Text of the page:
RTBF makes waves with new visual radio studio

Project wins gold medal in the New Technologies category and silver medal in the Media & Entertainment category at the Online Video Awards 2016.

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In total, there are nine AW-HE120 cameras in the studio, that are controlled by a AW-RP120 remote operation panel, as well as 36 TH-47LFV5W screens that form four 3x3 video walls.  

“The idea was to build a visual radio studio entirely guided and operated by the radio broadcasters,” explains Olivier Waty, Technological Developments Manager for the RTBF.

“The number of technicians had to be reduced to be as efficient as possible and the equipment had to be easy to operate, while still offering a clear picture of the televised broadcasts. At the same time, it had to be possible to easily integrate all types of content, animated or not, audio and visual, coming from different sources.”

The best image quality
The most important requirement for the RTBF for the choice of camera concerned the quality of the images. “We compared multiple manufacturers and Panasonic clearly came out as the best. The seven members of my team all agreed immediately,” says Olivier Waty.

The choice of screens for the video walls also met the same high quality standards. “We selected the Full HD screens by Panasonic because, just like the cameras, we were very impressed with the image quality. The screens display the studio decor, so a perfect picture and flawless transition are absolutely required. Also, the edges of the screens are very thin, which improves the rendering of an image on the video walls.” 

Only three people to manage everything
The second requirement was that the system was easy to use and needed only minimal training. Only three people work in the control room, so they have to multitask: every technician does the work of several people in a traditional studio.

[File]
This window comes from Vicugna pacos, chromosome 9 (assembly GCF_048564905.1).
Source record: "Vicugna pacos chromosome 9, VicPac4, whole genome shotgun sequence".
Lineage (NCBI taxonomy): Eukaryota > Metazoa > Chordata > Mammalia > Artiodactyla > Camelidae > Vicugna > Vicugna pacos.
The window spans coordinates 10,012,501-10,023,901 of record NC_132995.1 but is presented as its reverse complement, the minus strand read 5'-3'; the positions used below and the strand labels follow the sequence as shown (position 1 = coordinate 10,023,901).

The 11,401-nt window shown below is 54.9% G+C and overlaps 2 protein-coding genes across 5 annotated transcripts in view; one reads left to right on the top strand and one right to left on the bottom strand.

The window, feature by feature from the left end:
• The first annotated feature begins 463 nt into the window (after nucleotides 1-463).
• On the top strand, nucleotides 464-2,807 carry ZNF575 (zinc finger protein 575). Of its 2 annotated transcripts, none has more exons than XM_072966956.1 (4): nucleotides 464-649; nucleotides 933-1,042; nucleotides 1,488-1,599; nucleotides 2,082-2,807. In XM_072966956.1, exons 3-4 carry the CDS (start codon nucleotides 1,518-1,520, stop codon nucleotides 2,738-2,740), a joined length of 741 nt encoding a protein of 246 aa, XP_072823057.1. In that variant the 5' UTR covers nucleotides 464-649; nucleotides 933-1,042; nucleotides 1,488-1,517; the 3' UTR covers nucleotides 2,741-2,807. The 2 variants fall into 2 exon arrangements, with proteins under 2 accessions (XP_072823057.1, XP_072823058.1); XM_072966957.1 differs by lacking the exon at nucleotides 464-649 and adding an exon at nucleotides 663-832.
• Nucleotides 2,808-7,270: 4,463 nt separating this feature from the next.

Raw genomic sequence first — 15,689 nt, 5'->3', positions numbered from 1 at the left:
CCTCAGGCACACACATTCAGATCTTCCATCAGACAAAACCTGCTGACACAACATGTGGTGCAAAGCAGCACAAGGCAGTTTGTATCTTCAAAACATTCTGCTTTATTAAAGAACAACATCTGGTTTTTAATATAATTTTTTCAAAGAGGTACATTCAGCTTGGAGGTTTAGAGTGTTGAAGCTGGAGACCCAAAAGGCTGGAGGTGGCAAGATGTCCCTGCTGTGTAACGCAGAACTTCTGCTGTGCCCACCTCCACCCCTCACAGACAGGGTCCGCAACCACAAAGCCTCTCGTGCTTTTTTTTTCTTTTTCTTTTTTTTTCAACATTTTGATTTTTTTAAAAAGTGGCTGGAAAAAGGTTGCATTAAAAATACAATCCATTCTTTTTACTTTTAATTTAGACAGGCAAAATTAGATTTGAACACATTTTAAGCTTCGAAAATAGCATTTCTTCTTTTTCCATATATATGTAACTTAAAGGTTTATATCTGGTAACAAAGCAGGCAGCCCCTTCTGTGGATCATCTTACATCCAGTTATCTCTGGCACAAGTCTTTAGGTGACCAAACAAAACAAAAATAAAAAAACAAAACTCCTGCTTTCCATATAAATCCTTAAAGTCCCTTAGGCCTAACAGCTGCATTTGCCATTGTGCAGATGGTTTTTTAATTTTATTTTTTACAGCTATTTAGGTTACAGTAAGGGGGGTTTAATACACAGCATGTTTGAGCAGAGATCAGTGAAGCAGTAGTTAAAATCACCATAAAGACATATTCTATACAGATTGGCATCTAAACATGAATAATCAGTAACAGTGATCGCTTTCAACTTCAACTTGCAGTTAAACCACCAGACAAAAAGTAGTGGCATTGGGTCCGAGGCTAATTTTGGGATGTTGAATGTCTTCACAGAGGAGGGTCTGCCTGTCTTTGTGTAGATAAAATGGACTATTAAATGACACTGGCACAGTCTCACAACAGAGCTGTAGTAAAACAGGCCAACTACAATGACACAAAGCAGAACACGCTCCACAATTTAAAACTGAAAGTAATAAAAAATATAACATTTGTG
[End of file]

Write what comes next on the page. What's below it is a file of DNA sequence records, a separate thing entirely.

The audio technician handles everything to do with the audio for a broadcast, the visual technician (in charge of mixing) manages the nine cameras as well as some other available video sources available in Media 1 studio. He also sends the images in the air, selects the plans, goes from one camera to another, prepares the picture-in-picture, and many other tasks.

All these tasks are possible thanks to the the touchscreen control panel. The interface, which can be fully customized, has been carefully constructed by RTBF in collaboration with Panasonic.

Most of the camera controls are pre-set, and can be used by tapping the touch screen panel, e.g. the camera selection, zooming in and out, dragging and dropping content, etc.

The visual technician can also take manual control of the cameras thanks to the very intuitive AW-RP120 controller. The third person is the producer of the broadcast. He can send all kinds of external sources to the person in charge of mixing – for example, a video clip on YouTube – in order for it to be broadcast. On top of that, he commands the video walls and the images that are shown on it, he takes care of subtitling, the RSS feeds, the use of jingles and the studio lighting, which consists entirely of LED lamps.

“The automation of the system helps us in every way,” explains Olivier Waty. “For example, when the audio technician uses a jingle, the system recognises it immediately and sends the corresponding images to the director or shows them automatically on the video walls. The system learns on its own as well, it is just like having a fourth man on the team.”

Video walls
The set is a triangular, central control panel for the radio hosts and their guests, surrounded by four 3x3 full HD video walls that show images of the decor. Two of those walls are mounted on a rail so that it’s possible to form one massive wall of 6x3 screens.

The eight Panasonic HE120 cameras are spread out around the set, so that they can capture every angle in the studio. A ninth camera is installed in the control room to film the call centre and to improve the level of interactivity within the programme. Additionally, there are two connections provided in the set, where shoulder cameras can be plugged in when there is a specific requirement.

“Panasonic has adapted the cameras specifically to the studio’s desires: per our request, they have installed a larger tally and they have installed a better cooling system so that the cameras are less noisy. They have done a remarkable job. And thanks to the operator interface for the cameras, we were able to develop software that answers to our needs perfectly. We are very happy about this collaboration,” added Olivier Waty.

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